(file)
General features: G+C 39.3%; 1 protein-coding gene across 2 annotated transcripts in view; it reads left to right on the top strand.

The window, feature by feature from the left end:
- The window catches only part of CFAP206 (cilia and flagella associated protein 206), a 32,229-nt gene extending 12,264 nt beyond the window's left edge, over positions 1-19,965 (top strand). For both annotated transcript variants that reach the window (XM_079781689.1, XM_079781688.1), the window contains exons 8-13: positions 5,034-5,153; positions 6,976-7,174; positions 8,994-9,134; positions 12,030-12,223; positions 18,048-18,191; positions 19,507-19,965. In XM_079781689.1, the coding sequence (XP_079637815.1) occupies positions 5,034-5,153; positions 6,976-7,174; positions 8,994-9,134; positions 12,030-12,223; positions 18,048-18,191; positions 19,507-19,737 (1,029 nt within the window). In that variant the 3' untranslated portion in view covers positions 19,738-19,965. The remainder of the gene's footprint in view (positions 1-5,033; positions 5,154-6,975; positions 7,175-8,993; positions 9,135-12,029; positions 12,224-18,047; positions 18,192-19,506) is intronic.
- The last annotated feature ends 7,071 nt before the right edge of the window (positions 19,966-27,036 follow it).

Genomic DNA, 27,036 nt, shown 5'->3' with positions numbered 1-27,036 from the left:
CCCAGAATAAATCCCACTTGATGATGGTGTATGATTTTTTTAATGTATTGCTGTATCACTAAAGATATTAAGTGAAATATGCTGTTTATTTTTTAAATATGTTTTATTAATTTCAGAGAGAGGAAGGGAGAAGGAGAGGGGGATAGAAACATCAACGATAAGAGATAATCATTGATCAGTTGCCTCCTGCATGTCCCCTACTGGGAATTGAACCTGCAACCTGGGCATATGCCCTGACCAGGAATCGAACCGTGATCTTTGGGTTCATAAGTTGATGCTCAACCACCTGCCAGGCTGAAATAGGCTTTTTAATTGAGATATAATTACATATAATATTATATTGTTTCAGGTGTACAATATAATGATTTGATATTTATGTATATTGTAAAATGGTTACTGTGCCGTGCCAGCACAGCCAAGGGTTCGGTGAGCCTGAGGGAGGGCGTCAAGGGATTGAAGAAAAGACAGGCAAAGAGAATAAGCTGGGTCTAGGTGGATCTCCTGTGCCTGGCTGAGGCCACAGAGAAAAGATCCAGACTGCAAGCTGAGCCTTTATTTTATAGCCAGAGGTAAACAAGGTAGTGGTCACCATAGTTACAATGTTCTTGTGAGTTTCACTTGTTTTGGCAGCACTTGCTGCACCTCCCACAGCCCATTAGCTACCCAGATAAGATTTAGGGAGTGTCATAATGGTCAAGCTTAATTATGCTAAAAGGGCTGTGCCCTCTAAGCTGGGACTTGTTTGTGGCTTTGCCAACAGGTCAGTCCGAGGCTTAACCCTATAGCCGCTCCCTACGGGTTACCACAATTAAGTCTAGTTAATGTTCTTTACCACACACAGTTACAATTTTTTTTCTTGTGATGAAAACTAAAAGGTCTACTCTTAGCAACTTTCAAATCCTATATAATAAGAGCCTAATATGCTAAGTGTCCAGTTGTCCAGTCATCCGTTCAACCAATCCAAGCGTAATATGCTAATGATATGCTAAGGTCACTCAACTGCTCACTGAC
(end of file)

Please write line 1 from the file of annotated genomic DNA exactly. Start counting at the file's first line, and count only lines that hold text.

General features: G+C 39.3%; 1 protein-coding gene across 2 annotated transcripts in view; it reads left to right on the top strand.